2. Yerushalmy J: The relationship of parents' cigarette smoking to outcome of pregnancy – implications as to the problem of inferring causation from observed associations.

    Am J Epidemiol 1971, 93:443-56. PubMed Abstract OpenURL

  3. Meyer MB, Comstock GW: Maternal cigarette smoking and perinatal mortality.

    Am J Epidemiol 1972, 96:1-10. PubMed Abstract OpenURL

  4. Wilcox AJ, Russell IT: Why small black infants have lower mortality than small white infants: the case for population-specific standards for birth weight.

    J Pediatr 1990, 116:7-10. PubMed Abstract OpenURL

  5. Wilcox AJ, Russell IT: Birthweight and perinatal mortality: III. Towards a new method of analysis.

    Int J Epidemiol 1986, 15:188-96. PubMed Abstract OpenURL

  6. Wilcox AJ, Skjœrven R: Birth weight and perinatal mortality: the effect of gestational age.

    Am J Public Health 1992, 82:378-82. PubMed Abstract OpenURL

  7. English PB, Eskenazi B: Reinterpreting the effects of maternal smoking on infant birthweight and perinatal mortality: a multivariate approach to birth weight standardization.

    Int J Epidemiol 1992, 21:1097-1105. PubMed Abstract OpenURL

  8. Wilcox AJ: Birth weight and perinatal mortality: the effect of maternal smoking.

    Am J Epidemiol 1993, 137:1098-1104. PubMed Abstract OpenURL

  9. Buekens P, Wilcox A: Why do small twins have a lower mortality than small singletons?

    Am J Obstet Gynecol 1993, 168:937-41. PubMed Abstract OpenURL

  10. Wilcox AJ, Skjœrven R, Buekens P, Kiely J: Birth weight and perinatal mortality: A comparison of the United States and Norway.

    JAMA 1995, 272:709-11. Publisher Full Text OpenURL

  11. Hertz-Picciotto I, Din-Dzietham R: Comparisons of infant mortality using a percentile-based method of standardization for birthweight or gestational age.

    Epidemiol 1998, 9:61-7. Publisher Full Text OpenURL

  12. Lie RT: Invited commentary: Intersecting perinatal mortality curves by gestational age – are appearances deceiving?

    Am J Epidemiol 2000, 152:1117-9. PubMed Abstract | Publisher Full Text OpenURL

  13. Cheung YB, Yip P, Karlberg J: Mortality of twins and singletons by gestational age: a varying-coefficient approach.

    Am J Epidemiol 2000, 152:1107-16. PubMed Abstract | Publisher Full Text OpenURL

  14. Wilcox AJ: On the importance – and the unimportance – of birthweight.

    Int J Epidemiol 2001, 30:1233-41. PubMed Abstract | Publisher Full Text OpenURL

  15. Joseph KS, Liu S, Demissie K, Wen SW, Platt RW, Ananth CV, Dzakpasu S, Sauve R, Allen AC, Kramer MS, for the Fetal and Infant Health Study Group of the Canadian Perinatal Surveillance System: A parsimonious explanation for intersecting perinatal mortality curves: understanding the effect of plurality and of parity.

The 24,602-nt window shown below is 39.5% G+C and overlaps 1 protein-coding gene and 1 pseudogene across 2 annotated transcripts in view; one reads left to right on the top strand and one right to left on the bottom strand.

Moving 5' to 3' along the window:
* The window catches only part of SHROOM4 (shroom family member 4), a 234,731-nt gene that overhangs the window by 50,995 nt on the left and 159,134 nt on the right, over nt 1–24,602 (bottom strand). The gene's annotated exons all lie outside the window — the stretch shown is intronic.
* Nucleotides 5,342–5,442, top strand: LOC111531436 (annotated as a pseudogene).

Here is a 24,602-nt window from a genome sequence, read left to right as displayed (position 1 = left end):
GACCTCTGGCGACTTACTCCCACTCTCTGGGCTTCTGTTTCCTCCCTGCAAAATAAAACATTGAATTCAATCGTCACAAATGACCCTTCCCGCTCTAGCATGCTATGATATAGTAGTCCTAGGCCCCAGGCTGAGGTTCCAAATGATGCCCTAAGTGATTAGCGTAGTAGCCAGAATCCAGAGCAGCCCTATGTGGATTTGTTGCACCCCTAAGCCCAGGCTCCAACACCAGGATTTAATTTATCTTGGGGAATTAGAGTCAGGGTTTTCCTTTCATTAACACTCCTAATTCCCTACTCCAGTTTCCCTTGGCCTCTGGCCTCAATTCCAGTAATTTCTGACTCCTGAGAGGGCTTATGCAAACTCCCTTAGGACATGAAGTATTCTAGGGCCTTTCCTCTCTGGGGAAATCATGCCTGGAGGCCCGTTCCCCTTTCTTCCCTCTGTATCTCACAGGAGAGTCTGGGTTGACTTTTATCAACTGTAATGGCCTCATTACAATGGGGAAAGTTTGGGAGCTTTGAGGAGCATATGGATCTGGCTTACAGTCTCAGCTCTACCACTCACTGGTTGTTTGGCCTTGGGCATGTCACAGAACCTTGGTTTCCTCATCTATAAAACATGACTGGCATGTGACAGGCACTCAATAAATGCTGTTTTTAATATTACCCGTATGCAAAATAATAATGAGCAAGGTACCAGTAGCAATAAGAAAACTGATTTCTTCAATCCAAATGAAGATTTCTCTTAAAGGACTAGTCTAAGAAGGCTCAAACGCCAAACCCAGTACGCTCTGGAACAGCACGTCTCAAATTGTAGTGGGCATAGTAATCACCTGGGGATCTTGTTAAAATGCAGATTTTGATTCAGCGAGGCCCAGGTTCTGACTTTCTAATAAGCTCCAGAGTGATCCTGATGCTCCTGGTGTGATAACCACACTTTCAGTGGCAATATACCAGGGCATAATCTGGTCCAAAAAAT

BMC Pregnancy Childbirth 2003, 3:3. PubMed Abstract | BioMed Central Full Text | PubMed Central Full Text OpenURL

  16. Joseph KS, Allen AC, Lutfi S, Murphy-Kaulbeck L, Vincer MJ, Wood E: Does the risk of cerebral palsy increase or decrease with increasing gestational age?

    BMC Pregnancy Childbirth 2003, 3:8. PubMed Abstract | BioMed Central Full Text | PubMed Central Full Text OpenURL

  17. Joseph KS, Demissie K, Platt RW, Ananth CV, McCarthy BJ, Kramer MS: A parsimonious explanation for intersecting perinatal mortality curves: understanding the effects of race and of maternal smoking.

    BMC Pregnancy Childbirth 2004, 4:7. PubMed Abstract | BioMed Central Full Text | PubMed Central Full Text OpenURL

  18. Joseph KS: Incidence based measures of birth, growth restriction and death can free perinatal epidemiology from erroneous concepts of risk.

    J Clin Epidemiol 2004, 57:889-97. PubMed Abstract | Publisher Full Text OpenURL

  19. Joseph KS: Theory of obstetrics: the fetuses at risk approach as a causal paradigm.

    J Obstet Gynaecol Can 2004, 26:953-6. PubMed Abstract OpenURL

  20. Platt RW, Joseph KS, Ananth CV, Grondines J, Abrahamowicz M, Kramer MS: A proportional hazards model with time-dependent covariates and time-varying effects for analysis of fetal and infant death.

    Am J Epidemiol 2004, 160:199-206. PubMed Abstract | Publisher Full Text OpenURL

  21. Gruenwald P: Growth of the human fetus. I. Normal growth and its variation.

    Am J Obstet Gynecol 1966, 94:1112-9. PubMed Abstract OpenURL

  22. Usher R, McLean F: Intrauterine growth of live-born Caucasian infants at sea-level: standards obtained from measurements in 7 dimensions of infants born between 25 and 44 weeks gestation.

    J Pediatr 1969, 74:901-10. PubMed Abstract OpenURL

  23. David R: Population-based intrauterine growth curves from computerized birth certificates.

    South Med J 1983, 76:1401-6. PubMed Abstract OpenURL